My grandfather passed away in the fall of 2001, ten days before September 11th rocked our nation. September in Iowa marks the birth of fall, of harvest, and the end of summer days. It is also the season of the Monarch butterfly.
This particular fall my grandfather passed away was, I'm sure, like so many before; the only difference was this fall was tainted with sadness. The night of my grandfather's visitation, our family decided to gather up Monarch butterflies to release at his funeral. We were harvesters on a mission, and when all was said and done, we had two plastic bins full of those amazing creatures.
The next morning, we released them at the end of my grandfather's funeral. It was nothing short of breathtaking. To see them fly away, to whatever home they were going to, was very poignant for all of us.
The Monarch butterfly has become a symbol of love in my family. At my wedding, instead of throwing birdseed or blowing bubbles, we released Monarch butterflies and it was incredible. My cousin recently did the same. For the last eleven years every time we see a Monarch, we remember our papa, smile, and quip that he was coming for a visit.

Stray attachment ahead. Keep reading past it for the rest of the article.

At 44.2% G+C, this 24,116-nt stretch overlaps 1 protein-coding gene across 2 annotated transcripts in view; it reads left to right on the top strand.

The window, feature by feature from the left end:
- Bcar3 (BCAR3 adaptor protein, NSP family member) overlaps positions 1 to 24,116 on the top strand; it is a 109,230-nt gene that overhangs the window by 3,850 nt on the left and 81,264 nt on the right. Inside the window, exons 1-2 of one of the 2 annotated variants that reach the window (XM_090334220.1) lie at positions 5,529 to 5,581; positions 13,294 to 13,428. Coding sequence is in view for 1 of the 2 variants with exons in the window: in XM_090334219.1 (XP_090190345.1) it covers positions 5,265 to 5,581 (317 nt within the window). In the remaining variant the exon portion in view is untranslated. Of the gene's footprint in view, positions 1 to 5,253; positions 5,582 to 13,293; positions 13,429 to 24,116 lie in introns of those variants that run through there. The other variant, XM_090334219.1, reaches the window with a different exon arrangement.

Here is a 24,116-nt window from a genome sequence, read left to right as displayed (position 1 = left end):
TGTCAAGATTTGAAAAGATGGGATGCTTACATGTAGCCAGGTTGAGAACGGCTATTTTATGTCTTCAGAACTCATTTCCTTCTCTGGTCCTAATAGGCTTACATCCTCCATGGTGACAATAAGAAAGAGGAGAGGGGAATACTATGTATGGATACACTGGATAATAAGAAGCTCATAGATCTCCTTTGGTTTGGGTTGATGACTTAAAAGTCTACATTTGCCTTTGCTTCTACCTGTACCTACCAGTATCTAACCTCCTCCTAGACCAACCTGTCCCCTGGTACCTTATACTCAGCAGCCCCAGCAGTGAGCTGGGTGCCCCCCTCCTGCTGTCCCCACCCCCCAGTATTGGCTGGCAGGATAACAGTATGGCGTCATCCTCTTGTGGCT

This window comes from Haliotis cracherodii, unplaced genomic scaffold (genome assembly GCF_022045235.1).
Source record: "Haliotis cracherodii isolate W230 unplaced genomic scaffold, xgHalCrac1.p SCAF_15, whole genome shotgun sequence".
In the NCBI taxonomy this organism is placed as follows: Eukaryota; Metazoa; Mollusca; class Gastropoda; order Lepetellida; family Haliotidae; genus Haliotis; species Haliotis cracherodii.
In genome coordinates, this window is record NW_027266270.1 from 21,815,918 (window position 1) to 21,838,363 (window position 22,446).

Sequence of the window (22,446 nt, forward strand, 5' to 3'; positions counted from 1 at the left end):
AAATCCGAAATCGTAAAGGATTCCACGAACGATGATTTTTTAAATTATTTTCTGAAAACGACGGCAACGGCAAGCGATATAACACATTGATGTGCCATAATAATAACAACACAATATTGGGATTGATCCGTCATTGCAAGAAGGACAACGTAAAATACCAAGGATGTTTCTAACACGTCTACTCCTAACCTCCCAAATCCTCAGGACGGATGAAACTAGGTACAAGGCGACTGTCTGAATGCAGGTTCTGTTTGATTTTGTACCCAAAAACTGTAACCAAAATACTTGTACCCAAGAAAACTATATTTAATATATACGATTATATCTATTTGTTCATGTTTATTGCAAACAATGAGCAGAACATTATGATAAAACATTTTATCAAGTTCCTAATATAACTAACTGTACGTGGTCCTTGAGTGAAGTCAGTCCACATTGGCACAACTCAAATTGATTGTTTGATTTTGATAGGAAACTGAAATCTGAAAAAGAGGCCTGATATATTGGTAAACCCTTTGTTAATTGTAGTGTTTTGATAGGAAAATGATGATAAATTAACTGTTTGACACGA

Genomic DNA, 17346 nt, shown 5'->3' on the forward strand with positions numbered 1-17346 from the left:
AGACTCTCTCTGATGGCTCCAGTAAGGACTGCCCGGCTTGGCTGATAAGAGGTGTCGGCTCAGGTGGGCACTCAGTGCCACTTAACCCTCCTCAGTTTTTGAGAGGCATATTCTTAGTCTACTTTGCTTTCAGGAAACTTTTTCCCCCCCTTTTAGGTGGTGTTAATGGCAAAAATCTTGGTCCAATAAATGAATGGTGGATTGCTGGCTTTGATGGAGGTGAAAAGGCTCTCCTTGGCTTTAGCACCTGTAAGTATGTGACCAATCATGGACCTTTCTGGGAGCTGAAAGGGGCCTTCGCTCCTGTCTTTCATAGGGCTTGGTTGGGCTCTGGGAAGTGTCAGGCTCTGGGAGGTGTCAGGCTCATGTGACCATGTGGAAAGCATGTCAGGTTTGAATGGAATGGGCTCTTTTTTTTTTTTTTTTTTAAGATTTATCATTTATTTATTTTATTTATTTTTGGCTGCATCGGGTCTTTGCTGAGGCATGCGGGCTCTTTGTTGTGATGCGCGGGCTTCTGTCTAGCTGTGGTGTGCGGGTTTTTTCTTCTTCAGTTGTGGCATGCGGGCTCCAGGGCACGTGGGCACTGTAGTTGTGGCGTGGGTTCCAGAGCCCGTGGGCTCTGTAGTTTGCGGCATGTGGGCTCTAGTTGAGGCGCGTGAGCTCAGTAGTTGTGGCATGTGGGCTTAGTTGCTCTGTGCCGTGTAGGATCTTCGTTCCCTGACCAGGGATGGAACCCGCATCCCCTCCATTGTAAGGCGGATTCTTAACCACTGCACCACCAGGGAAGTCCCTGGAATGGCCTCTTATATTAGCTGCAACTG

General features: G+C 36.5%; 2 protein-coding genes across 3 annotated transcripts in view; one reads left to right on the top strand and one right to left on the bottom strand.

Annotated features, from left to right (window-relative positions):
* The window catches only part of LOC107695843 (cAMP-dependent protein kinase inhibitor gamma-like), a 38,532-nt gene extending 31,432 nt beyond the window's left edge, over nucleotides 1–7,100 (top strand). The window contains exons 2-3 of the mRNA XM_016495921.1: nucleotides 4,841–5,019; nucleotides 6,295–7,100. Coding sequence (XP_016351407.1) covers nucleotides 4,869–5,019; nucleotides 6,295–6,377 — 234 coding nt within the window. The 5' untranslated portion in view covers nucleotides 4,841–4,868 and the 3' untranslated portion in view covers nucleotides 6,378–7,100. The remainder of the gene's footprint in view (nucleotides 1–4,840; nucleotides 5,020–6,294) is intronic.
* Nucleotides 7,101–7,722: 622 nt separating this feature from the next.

This particular summer, my family hasn't seen many Monarchs in Iowa, and living in Arizona, my sightings are even more rare. But, in the hours leading up to the time my father's soul left this earth, there was a Monarch butterfly who would flutter outside of his window at the Hospice House. Each time my family would see it, they would share with my dad that his father was checking on him to see how he was doing.
The last Monarch my family saw that morning flew away just as I was arriving to be at my father's side. It was almost as if it was waiting for the last piece of our family puzzle to be put in place.
After my dad passed away, I was trying to explain to my niece, Reese, the significance of the Monarch to us. For the rest of her life, I will remind her to keep looking for the butterflies, they will find her when she least expects it. They will find all of us, just when we need it most.